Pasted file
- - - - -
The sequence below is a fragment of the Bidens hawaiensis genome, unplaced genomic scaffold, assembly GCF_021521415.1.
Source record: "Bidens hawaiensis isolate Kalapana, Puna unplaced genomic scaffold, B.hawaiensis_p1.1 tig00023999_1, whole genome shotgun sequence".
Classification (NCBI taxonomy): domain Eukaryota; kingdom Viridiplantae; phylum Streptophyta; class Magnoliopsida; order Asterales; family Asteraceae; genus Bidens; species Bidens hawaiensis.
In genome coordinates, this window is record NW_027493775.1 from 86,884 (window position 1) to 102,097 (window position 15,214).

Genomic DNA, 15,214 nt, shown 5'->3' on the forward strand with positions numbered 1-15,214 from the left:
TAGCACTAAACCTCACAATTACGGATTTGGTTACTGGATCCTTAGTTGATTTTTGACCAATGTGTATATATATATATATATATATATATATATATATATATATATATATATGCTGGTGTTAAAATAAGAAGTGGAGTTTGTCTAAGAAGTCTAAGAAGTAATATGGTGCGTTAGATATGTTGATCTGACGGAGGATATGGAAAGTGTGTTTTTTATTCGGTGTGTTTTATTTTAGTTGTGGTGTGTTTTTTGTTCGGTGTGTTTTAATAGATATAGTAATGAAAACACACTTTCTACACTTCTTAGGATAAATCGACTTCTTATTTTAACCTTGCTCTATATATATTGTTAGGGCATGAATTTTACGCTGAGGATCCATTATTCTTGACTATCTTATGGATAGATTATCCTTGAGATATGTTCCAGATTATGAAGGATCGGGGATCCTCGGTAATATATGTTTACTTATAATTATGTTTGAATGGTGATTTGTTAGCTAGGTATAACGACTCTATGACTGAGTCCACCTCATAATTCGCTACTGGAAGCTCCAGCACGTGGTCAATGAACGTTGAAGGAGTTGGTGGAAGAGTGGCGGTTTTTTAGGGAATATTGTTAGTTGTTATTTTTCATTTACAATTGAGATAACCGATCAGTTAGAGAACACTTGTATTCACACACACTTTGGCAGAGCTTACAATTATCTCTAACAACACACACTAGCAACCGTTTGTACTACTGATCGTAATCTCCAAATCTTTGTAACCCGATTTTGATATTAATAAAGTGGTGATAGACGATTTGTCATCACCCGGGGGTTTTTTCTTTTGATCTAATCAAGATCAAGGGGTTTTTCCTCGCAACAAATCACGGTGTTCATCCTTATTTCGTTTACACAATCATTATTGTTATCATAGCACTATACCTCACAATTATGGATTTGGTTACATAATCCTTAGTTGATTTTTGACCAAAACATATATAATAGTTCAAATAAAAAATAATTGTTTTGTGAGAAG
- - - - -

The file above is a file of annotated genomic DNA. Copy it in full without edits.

The sequence below is a fragment of the Bidens hawaiensis genome, unplaced genomic scaffold, assembly GCF_021521415.1.
Source record: "Bidens hawaiensis isolate Kalapana, Puna unplaced genomic scaffold, B.hawaiensis_p1.1 tig00023999_1, whole genome shotgun sequence".
Classification (NCBI taxonomy): domain Eukaryota; kingdom Viridiplantae; phylum Streptophyta; class Magnoliopsida; order Asterales; family Asteraceae; genus Bidens; species Bidens hawaiensis.
In genome coordinates, this window is record NW_027493775.1 from 86,884 (window position 1) to 102,097 (window position 15,214).

Genomic DNA, 15,214 nt, shown 5'->3' on the forward strand with positions numbered 1-15,214 from the left:
TAGCACTAAACCTCACAATTACGGATTTGGTTACTGGATCCTTAGTTGATTTTTGACCAATGTGTATATATATATATATATATATATATATATATATATATATATATATATGCTGGTGTTAAAATAAGAAGTGGAGTTTGTCTAAGAAGTCTAAGAAGTAATATGGTGCGTTAGATATGTTGATCTGACGGAGGATATGGAAAGTGTGTTTTTTATTCGGTGTGTTTTATTTTAGTTGTGGTGTGTTTTTTGTTCGGTGTGTTTTAATAGATATAGTAATGAAAACACACTTTCTACACTTCTTAGGATAAATCGACTTCTTATTTTAACCTTGCTCTATATATATTGTTAGGGCATGAATTTTACGCTGAGGATCCATTATTCTTGACTATCTTATGGATAGATTATCCTTGAGATATGTTCCAGATTATGAAGGATCGGGGATCCTCGGTAATATATGTTTACTTATAATTATGTTTGAATGGTGATTTGTTAGCTAGGTATAACGACTCTATGACTGAGTCCACCTCATAATTCGCTACTGGAAGCTCCAGCACGTGGTCAATGAACGTTGAAGGAGTTGGTGGAAGAGTGGCGGTTTTTTAGGGAATATTGTTAGTTGTTATTTTTCATTTACAATTGAGATAACCGATCAGTTAGAGAACACTTGTATTCACACACACTTTGGCAGAGCTTACAATTATCTCTAACAACACACACTAGCAACCGTTTGTACTACTGATCGTAATCTCCAAATCTTTGTAACCCGATTTTGATATTAATAAAGTGGTGATAGACGATTTGTCATCACCCGGGGGTTTTTTCTTTTGATCTAATCAAGATCAAGGGGTTTTTCCTCGCAACAAATCACGGTGTTCATCCTTATTTCGTTTACACAATCATTATTGTTATCATAGCACTATACCTCACAATTATGGATTTGGTTACATAATCCTTAGTTGATTTTTGACCAAAACATATATAATAGTTCAAATAAAAAATAATTGTTTTGTGAGAAG